Ten Survival Tips for Parents
From Family Support Workers Patty Dunn and Barbara Harrison
1) Be consistent: Children and teens make better choices when they know exactly what the outcome will be each and every time.
2) Have realistic expectations: Children and teens each progress at different levels and each is a unique individual. The child/teen will experience success when the expectations of them are appropriate. When you expectations are not realistic then we set the child/teen up for failure. Remember - age does not bring on maturity. Your child/teen may be old enough but not mature enough to be alone.
3) Be patient: Change, whether positive or negative can be a difficult time in a child/teen's life. Remember some kids adjust better to the change than others.
4) Listen: When your child/teen is in the mood to talk, listen to what they are really saying. Explore their feelings around the school year ending. This is a time for mixed emotions. Never force your child/teen to talk when they are not comfortable doing so. You are actually destroying your communication lines for the future.
5) Anticipate and plan misbehavior: Try to become proactive rather than reactive. Anticipate some problematic encounters and develop methods to reduce the likelihood. When a child/teen becomes disruptive and unmanageable it is not the appropriate time to try and decide how to deal with the behaviour. Develop a plan.
6) Get to know your child/teen's friends: Yes, that's right! Allow your child/teen's friends to come over and come in too. You never know when one of those friends may have an influence on your child/teen, in making the right choices.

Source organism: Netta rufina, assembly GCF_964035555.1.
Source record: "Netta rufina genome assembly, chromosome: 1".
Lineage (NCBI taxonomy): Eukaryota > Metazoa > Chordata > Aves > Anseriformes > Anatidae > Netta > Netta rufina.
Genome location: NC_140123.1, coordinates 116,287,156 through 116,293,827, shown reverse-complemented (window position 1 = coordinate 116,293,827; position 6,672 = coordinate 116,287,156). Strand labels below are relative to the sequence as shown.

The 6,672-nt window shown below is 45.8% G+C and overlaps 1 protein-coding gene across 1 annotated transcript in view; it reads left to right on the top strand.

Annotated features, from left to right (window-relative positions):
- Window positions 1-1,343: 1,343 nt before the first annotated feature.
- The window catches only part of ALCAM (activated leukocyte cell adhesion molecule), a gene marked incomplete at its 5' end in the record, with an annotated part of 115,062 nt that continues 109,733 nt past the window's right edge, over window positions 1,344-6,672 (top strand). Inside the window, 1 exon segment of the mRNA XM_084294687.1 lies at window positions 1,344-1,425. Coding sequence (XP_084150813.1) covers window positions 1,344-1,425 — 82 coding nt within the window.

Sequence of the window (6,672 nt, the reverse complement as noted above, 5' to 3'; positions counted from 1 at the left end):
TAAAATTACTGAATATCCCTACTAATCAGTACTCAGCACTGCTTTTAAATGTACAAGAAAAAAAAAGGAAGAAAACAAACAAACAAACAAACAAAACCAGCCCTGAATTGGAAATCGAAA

7) Spend quality time: You're never too busy for your child/teen and they are never too old. Set a date, you will both be happy you did.
8) Make a monthly calendar: The idea is to reduce stress for everyone. Parents should provide a schedule of their working hours for the child/teen to view. This would be helpful for requesting rides here or there. Add to the calendar any other work schedules, appointments, vacation time, camping events, sports and concerts, etc.
9) Make a weekly menu: Consider what your day is like Monday- Friday. Have simple meals on those days that are more hectic than others. Do your meal planning ahead of each week and then grocery shop according to your menu. Remember breakfast, lunch, dinner, and snacks. Consider whether your child is at camp, at a caregiver's or at home when planning your menu.
10) Pick your battles: Remember, everyone has grumpy days. Try to ignore those minor misbehaviours. Always ask yourself, "Who owns this problem?"